“I assumed if I was bold enough and pushed hard enough, others would follow,” related Dr. Val Ulstad as she recounts past efforts to drive healthcare improvements. “But, the pushing only strengthened the resistance.”
It turns out that leading change in health care is especially challenging for reasons Dr. Ulstad will discuss including conflict and resistance, culture clashes, denial, blame, and in-fighting. As a physician leader, Dr. Ulstad discovered that physician push back wasn’t a sign of disdain or rebellion, but rather a characteristic of modern medicine and often a call for help. Clinicians fear changes that might put at risk what they believe to be best practice medicine. Those worries often lead to a lack of participation in quality improvement initiatives because they don’t know how to engage in a meaningful way.
While some may perceive those non-participating members as lazy or unwilling, those behaviors may in fact be evidence of chaos, stress, burdened work loads and rapid, repeated, and high-volume change. When understood and embraced, these negative qualities can be leveraged into positive outcomes.
Join Dr. Val Ulstad, MD, MPA, MPH, FACC as she introduces the concepts, frameworks, and practices of adaptive leadership wherein she will share principles that will help healthcare professionals to work through complex health care initiatives where there is uncertainty, perceived scarcity of time and attention, and fast-paced change. These frameworks reveal what people exercising leadership can do once they have a deeper understanding of fear and the resistance to change. By applying this way of looking at human behavior, Dr. Ulstad shares with healthcare professionals how to be more effective and purposeful in their leadership work. Participants will learn how to:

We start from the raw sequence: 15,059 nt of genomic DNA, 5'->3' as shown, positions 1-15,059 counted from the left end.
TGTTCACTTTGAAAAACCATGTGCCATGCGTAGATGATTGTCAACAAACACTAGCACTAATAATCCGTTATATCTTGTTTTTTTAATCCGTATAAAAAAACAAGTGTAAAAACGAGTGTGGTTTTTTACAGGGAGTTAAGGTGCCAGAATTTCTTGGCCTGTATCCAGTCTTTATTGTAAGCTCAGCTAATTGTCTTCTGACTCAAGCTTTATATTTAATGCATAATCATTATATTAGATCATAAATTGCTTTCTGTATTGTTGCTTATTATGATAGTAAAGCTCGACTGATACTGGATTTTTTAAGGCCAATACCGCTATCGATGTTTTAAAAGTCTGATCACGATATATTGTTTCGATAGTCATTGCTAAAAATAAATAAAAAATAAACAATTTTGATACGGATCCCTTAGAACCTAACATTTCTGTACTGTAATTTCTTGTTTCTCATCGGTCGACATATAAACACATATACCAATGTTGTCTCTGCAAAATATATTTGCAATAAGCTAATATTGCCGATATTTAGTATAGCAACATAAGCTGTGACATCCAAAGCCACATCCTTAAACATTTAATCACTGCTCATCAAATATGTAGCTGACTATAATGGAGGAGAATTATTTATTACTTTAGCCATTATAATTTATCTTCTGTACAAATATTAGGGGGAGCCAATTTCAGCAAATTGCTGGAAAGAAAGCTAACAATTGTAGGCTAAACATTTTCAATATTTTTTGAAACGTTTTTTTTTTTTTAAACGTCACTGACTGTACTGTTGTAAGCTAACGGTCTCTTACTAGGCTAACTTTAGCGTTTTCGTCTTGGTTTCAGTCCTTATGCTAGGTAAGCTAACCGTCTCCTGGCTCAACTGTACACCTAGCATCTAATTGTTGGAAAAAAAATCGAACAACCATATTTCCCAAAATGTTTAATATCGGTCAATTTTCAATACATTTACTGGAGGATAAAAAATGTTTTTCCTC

Recognize the difference between technical and adaptive work.
Thoughtfully analyze stakeholder behavior in order to plan and make progress.
Effectively address resistance in others.
Participants will begin to see more clearly and act more intentionally to address the adaptive problems in healthcare.